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Cost-Benefit Analysis of the Electronic Stability Control in Japan (in Japanese)

Author

Listed:
  • Herbert Baum

    (Institute for Transport Economics, University of Cologne)

  • Toru Fujiwara

    (MEIKAI University)

  • Torsten Geisler

    (Institute for Transport Economics, University of Cologne)

  • Yukihiro Kidokoro

    (National Graduate Institute for Policy Studies)

  • Ulrich Westerkamp

    (Institute for Transport Economics, University of Cologne)

Abstract

In this paper, we conduct a cost-benefit analysis of the electronic stability control (ESC) in Japan. We first consider the current situation in which about 4.7% of all passenger vehicles were equipped with ESC in 2007. Based on our estimation, ESC saved 16 fatalities, 91 severe injuries, and 523 slight injuries, which would be caused by traffic accidents in 2007. The benefit and cost of ESC is estimated to be about 10.1 and 4.4 billion yen, respectively. Thus, ESC passes the cost-benefit test with the benefit-cost ratio of 2.3. We next consider a scenario in which the government introduces a regulation to forces all new cars to be equipped with ESC in 2014. Assuming that ESC-equipped rate increases to 55% in 2011, 75% in 2012, and 95% in 2013 by the regulation, we estimate that 64 fatalities, 519 severe injuries, and 2981 slight injuries will be additionally avoided between 2011 and 2014. Net social benefit of this regulation is 5.7 billion yen with the benefit-cost ratio of 1.2 in that period. We conclude that the penetration of ESC in Japan has been socially desirable, although the difference in traffic conditions makes benefit-cost ratio much smaller than preceding analyses in EU and US.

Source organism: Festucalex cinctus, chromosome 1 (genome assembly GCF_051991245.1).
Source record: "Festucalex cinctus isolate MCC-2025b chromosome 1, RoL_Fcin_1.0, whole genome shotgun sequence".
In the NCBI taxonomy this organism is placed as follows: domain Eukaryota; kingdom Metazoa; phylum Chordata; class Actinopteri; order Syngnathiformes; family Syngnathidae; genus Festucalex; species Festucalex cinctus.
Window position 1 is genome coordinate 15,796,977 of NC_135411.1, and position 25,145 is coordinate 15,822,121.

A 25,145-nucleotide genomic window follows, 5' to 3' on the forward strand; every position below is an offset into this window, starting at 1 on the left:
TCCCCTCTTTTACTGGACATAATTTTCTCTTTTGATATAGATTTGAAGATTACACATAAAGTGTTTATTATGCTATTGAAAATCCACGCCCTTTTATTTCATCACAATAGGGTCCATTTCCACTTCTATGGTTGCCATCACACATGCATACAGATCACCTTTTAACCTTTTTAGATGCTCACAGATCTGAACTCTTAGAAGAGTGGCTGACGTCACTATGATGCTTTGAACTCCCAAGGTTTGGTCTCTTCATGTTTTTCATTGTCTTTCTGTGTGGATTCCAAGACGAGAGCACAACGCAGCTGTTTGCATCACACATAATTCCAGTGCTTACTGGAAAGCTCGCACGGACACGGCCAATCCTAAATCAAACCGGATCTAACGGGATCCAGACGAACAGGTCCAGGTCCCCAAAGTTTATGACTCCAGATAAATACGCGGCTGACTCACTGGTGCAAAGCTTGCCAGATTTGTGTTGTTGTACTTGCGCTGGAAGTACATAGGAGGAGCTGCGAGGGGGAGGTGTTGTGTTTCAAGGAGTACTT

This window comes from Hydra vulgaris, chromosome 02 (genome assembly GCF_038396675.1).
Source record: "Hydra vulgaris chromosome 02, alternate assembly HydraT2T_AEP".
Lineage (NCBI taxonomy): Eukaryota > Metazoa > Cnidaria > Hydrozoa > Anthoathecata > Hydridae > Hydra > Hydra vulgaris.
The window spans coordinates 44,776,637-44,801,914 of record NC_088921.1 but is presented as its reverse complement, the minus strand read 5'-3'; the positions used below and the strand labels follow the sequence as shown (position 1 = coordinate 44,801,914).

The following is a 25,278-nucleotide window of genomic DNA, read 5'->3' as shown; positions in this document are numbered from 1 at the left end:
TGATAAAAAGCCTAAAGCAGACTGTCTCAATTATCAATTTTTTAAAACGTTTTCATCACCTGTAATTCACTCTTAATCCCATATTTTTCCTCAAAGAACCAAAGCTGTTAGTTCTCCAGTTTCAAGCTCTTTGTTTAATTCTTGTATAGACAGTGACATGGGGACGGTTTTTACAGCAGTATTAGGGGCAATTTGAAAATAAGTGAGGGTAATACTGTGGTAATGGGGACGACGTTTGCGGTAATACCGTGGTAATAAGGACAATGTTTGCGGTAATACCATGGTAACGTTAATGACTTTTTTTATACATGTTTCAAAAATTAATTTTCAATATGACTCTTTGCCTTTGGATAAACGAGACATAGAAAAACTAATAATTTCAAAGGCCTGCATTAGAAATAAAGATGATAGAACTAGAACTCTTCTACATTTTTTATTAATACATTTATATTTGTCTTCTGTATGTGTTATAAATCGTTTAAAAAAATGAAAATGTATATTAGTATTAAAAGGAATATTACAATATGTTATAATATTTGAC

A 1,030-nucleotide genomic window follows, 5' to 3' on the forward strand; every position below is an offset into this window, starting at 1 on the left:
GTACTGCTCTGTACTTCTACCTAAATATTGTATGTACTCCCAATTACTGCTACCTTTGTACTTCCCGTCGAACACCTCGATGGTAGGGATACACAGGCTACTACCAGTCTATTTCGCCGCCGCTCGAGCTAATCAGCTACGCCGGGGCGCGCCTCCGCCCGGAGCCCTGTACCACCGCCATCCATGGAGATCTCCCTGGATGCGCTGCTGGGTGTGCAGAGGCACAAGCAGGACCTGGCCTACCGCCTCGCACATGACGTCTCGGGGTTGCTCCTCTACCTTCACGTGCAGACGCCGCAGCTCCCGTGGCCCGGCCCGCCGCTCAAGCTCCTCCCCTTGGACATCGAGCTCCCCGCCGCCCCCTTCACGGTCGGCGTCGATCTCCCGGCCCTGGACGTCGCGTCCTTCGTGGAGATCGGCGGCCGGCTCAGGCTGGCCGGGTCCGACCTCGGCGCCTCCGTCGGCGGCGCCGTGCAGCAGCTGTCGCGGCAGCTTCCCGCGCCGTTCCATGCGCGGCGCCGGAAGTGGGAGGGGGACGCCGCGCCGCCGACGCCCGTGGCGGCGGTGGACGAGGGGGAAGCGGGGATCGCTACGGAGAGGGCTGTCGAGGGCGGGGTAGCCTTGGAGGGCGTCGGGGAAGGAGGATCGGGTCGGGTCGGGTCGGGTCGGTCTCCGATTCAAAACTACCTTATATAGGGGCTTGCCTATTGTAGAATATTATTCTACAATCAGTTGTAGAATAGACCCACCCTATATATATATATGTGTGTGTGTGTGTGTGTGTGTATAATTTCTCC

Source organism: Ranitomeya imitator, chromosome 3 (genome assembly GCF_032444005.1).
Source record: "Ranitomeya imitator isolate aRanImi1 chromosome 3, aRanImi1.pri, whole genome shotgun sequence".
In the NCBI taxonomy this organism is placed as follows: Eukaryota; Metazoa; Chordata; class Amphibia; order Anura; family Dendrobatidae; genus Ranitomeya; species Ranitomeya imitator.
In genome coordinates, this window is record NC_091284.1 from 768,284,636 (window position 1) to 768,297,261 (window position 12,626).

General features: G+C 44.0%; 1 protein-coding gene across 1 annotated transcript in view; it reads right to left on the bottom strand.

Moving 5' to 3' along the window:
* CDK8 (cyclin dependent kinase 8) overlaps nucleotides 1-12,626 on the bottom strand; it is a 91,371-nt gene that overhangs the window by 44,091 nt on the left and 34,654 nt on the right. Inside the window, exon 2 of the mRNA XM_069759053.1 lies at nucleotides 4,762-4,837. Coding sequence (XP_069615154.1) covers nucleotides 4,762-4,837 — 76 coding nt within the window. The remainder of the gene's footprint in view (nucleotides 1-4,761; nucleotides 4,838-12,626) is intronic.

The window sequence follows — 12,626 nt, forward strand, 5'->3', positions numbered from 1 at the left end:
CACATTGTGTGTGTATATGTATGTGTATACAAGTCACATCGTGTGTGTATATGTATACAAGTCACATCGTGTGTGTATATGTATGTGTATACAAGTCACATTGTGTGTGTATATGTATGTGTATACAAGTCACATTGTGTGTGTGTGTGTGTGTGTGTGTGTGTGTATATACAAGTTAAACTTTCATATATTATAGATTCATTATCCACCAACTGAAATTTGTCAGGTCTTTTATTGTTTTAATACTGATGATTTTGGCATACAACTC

Suggested Citation

  • Herbert Baum & Toru Fujiwara & Torsten Geisler & Yukihiro Kidokoro & Ulrich Westerkamp, 2009. "Cost-Benefit Analysis of the Electronic Stability Control in Japan (in Japanese)," GRIPS Discussion Papers 09-07, National Graduate Institute for Policy Studies.
  • Handle: RePEc:ngi:dpaper:09-07
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